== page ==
ICE visit to Dearborn restaurant has residents on alert
Dearborn — Immigration and Customs Enforcement agents entered a Middle Eastern restaurant Monday, seeking information from owners, according to ICE and an employee.
Two ICE special agents entered Hamido Restaurant, located at 13251 W. Warren Ave., around 12:30 p.m. Monday and requested that a manager, Kassem Rizk, sign paperwork, he said.
Rizk said the agents wanted all employment records for the restaurant for the last three years. Rizk refused.
“They were very aggressive and wanted me to sign this paper releasing information to them,” he said. “I just told them no.”
There appeared to be no further ICE activity in the area, the American Civil Liberties Union of Michigan said.
Rizk said the agent said it was essential he sign the papers so they could conduct their government business. He said the form had generic wording and didn’t have a court order signed by a judge.
“He told me that we were their 10th stop today,” he said. “I don’t know if he was lying to me but I sent them away.”
Rizk said the officer replied, “OK, we’ll be back in a few days.”
ICE spokesman Khaalid Walls said special agents with Homeland Security Investigations served an I-9 audit notice today at a Dearborn business. A notice of inspection, an I-9, informs business owners that ICE is going to audit their hiring records to determine whether they are complying with hiring laws. No arrests were made Monday, he said in a statement.
“HSI routinely conducts work site investigations in order to uphold federal law," Walls said. "HSI’s work site enforcement strategy continues to address both employers who knowingly hire unauthorized workers and the workers themselves. These routine efforts are ongoing and not related to other operational activity,” according to the ICE statement.
“... HSI’s work site enforcement investigations often involve additional criminal activity, such as alien smuggling, human trafficking, money laundering, document fraud, worker exploitation and/or substandard wage and working conditions.”
State Rep. Abdullah Hammoud spoke with Rizk, saying this is what they feared.
“It’s important to emphasize this isn’t something new,” Hammoud said. “ICE has used this tactic of attacking poor communities like east Dearborn with working immigrants, and we have to be prepared without panicking.”
Hammoud said ICE establishes fear in communities like Dearborn by announcing raids and entering businesses without having to launch full-scale raids.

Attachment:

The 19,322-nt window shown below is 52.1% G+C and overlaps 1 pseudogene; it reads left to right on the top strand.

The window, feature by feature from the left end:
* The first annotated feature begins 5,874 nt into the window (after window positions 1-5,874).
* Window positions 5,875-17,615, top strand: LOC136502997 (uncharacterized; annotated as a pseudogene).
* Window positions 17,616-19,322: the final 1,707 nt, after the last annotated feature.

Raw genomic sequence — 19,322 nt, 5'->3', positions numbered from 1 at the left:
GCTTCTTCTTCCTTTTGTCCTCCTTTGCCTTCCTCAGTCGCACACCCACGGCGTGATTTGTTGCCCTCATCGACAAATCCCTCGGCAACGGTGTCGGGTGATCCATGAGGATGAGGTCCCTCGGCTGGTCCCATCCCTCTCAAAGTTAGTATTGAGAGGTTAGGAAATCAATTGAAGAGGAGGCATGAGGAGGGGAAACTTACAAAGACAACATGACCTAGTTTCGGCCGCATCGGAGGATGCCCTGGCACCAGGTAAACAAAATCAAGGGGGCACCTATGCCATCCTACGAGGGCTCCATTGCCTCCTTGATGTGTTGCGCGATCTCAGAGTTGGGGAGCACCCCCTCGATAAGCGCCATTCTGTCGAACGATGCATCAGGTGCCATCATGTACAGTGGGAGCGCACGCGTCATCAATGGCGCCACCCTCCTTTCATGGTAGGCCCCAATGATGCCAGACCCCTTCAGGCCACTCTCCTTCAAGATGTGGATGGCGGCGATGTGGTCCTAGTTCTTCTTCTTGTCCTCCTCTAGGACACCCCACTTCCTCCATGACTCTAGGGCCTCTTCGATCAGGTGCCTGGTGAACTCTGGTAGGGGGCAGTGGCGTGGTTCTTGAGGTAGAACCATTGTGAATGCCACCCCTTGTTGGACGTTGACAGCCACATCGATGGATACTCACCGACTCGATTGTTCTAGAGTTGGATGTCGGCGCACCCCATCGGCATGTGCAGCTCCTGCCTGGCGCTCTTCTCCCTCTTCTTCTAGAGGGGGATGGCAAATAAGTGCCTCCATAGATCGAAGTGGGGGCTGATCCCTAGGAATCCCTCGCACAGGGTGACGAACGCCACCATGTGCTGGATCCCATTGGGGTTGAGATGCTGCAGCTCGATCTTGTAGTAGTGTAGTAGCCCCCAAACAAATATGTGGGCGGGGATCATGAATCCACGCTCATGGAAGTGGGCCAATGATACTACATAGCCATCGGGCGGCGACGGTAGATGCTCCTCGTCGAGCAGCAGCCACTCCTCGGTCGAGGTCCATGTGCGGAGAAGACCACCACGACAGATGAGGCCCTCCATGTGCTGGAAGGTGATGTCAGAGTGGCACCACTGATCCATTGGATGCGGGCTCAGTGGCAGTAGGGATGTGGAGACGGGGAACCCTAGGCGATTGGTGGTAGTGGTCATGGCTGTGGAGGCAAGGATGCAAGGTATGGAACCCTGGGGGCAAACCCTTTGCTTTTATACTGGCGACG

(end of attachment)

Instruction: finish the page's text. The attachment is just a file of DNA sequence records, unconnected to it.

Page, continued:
He, other politicians and advocacy groups launched Know Your Rights efforts on social media, with key rules in multiple languages to keep residents informed.
“People need to know what they have to tell government officials and what they don’t,” Hammoud said. “We, as a community, need to stay strong together and push back against this because it’s for no justifiable reason.
“Dearborn is a beautiful diverse city and we’re strong together because of that,” he said.
Many local organizations issued statements during the weekend saying they are alarmed by anticipated raids by ICE and Department of Homeland Security agents.
The American Civil Liberties Union of Michigan was aware of the Dearborn incident. The nonprofit is working with the Michigan Immigrant Rights Center, urging people to know their rights.
“This is the intrusive ICE activity that happens every day,” said Abril Valdes, an ACLU of Michigan Immigrant Rights staff attorney. “Our communities shouldn’t have to live in fear that parents won't come home from work, or kids won't return from school, or a knock at the door could rip a family apart.”
Elected officials, including U.S. Rep. Andy Levin, shared a know your rights video on Facebook urging people who may encounter officers to not open the door without a signed judge order, consult an attorney and remain calm.
The Council on American-Islamic Relations, the nation's largest Muslim civil rights and advocacy organization, issued a community advisory this weekend for immigrant families, warning they may be targeted by ICE this week.
The American Human Rights Council said it was alarmed by the anticipated raids and see measures being taken “for political expediency and to score points.”
"We are deeply troubled by raids and rumors of raids," said Imad Hamad, AHRC executive director. "Democratic societies cannot operate normally under constant fear and anxiety of massive and disruptive law enforcement activity not connected to safety or the well-being of communities. It's time to stop using immigration as a political football by finding a real solution consistent with democratic values and human rights.”